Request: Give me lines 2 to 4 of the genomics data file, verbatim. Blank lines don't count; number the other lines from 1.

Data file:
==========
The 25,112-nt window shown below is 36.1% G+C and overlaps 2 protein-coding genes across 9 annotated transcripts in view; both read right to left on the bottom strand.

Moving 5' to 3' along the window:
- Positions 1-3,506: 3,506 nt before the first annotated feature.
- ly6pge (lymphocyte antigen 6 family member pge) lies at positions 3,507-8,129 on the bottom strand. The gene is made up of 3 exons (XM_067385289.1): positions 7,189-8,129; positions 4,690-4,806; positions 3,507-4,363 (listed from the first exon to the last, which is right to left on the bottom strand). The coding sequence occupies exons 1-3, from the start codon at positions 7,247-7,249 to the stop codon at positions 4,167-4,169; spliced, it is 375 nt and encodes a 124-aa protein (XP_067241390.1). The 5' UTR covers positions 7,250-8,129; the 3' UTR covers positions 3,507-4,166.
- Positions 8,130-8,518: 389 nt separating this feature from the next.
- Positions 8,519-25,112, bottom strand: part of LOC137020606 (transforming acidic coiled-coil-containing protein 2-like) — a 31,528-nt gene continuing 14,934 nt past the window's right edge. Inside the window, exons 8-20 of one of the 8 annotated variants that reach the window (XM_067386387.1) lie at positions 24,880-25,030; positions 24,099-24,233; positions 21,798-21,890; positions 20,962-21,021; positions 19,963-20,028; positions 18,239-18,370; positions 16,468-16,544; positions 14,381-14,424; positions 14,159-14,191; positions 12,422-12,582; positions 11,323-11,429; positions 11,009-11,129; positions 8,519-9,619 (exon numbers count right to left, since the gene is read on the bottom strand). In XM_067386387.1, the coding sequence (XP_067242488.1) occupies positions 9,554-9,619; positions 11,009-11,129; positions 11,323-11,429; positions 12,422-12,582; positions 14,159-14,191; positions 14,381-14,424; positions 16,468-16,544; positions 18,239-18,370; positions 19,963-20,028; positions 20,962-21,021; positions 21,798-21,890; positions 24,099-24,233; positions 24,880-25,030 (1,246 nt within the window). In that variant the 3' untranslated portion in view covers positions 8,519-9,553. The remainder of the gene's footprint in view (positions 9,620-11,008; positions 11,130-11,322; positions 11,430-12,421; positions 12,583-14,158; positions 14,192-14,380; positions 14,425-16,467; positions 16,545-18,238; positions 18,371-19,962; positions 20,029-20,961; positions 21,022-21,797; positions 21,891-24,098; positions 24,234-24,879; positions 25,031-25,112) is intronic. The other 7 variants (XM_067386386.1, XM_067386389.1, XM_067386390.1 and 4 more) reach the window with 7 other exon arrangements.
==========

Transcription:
Moving 5' to 3' along the window:
- Positions 1-3,506: 3,506 nt before the first annotated feature.
- ly6pge (lymphocyte antigen 6 family member pge) lies at positions 3,507-8,129 on the bottom strand. The gene is made up of 3 exons (XM_067385289.1): positions 7,189-8,129; positions 4,690-4,806; positions 3,507-4,363 (listed from the first exon to the last, which is right to left on the bottom strand). The coding sequence occupies exons 1-3, from the start codon at positions 7,247-7,249 to the stop codon at positions 4,167-4,169; spliced, it is 375 nt and encodes a 124-aa protein (XP_067241390.1). The 5' UTR covers positions 7,250-8,129; the 3' UTR covers positions 3,507-4,166.